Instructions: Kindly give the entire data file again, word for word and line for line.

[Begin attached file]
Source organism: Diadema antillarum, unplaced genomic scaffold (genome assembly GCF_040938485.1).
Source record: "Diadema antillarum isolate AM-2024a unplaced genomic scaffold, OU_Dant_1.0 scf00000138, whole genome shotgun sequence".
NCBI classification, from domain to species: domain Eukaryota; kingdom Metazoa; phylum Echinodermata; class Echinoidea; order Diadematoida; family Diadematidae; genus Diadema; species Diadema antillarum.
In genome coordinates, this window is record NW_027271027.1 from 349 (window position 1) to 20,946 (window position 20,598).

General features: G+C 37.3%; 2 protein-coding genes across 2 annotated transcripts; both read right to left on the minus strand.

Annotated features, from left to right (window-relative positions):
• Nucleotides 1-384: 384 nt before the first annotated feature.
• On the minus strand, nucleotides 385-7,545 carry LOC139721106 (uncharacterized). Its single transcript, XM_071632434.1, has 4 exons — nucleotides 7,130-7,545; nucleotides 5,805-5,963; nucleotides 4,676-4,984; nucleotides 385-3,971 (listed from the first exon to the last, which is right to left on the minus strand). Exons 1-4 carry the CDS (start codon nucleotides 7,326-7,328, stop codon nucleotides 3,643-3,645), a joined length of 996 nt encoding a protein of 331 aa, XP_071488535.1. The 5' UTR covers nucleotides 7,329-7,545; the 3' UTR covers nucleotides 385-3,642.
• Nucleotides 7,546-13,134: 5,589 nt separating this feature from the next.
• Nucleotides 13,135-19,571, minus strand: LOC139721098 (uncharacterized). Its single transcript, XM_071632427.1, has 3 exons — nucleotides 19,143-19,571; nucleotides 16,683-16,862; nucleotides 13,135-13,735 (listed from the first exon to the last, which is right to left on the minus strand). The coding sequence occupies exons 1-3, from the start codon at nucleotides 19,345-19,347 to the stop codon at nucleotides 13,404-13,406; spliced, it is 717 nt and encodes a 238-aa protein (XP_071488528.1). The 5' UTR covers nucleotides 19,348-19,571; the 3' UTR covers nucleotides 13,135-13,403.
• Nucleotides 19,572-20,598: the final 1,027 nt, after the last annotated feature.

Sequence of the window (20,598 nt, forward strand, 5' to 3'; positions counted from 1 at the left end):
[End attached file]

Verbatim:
Source organism: Diadema antillarum, unplaced genomic scaffold (genome assembly GCF_040938485.1).
Source record: "Diadema antillarum isolate AM-2024a unplaced genomic scaffold, OU_Dant_1.0 scf00000138, whole genome shotgun sequence".
NCBI classification, from domain to species: domain Eukaryota; kingdom Metazoa; phylum Echinodermata; class Echinoidea; order Diadematoida; family Diadematidae; genus Diadema; species Diadema antillarum.
In genome coordinates, this window is record NW_027271027.1 from 349 (window position 1) to 20,946 (window position 20,598).

General features: G+C 37.3%; 2 protein-coding genes across 2 annotated transcripts; both read right to left on the minus strand.

Annotated features, from left to right (window-relative positions):
• Nucleotides 1-384: 384 nt before the first annotated feature.
• On the minus strand, nucleotides 385-7,545 carry LOC139721106 (uncharacterized). Its single transcript, XM_071632434.1, has 4 exons — nucleotides 7,130-7,545; nucleotides 5,805-5,963; nucleotides 4,676-4,984; nucleotides 385-3,971 (listed from the first exon to the last, which is right to left on the minus strand). Exons 1-4 carry the CDS (start codon nucleotides 7,326-7,328, stop codon nucleotides 3,643-3,645), a joined length of 996 nt encoding a protein of 331 aa, XP_071488535.1. The 5' UTR covers nucleotides 7,329-7,545; the 3' UTR covers nucleotides 385-3,642.
• Nucleotides 7,546-13,134: 5,589 nt separating this feature from the next.
• Nucleotides 13,135-19,571, minus strand: LOC139721098 (uncharacterized). Its single transcript, XM_071632427.1, has 3 exons — nucleotides 19,143-19,571; nucleotides 16,683-16,862; nucleotides 13,135-13,735 (listed from the first exon to the last, which is right to left on the minus strand). The coding sequence occupies exons 1-3, from the start codon at nucleotides 19,345-19,347 to the stop codon at nucleotides 13,404-13,406; spliced, it is 717 nt and encodes a 238-aa protein (XP_071488528.1). The 5' UTR covers nucleotides 19,348-19,571; the 3' UTR covers nucleotides 13,135-13,403.
• Nucleotides 19,572-20,598: the final 1,027 nt, after the last annotated feature.

Sequence of the window (20,598 nt, forward strand, 5' to 3'; positions counted from 1 at the left end):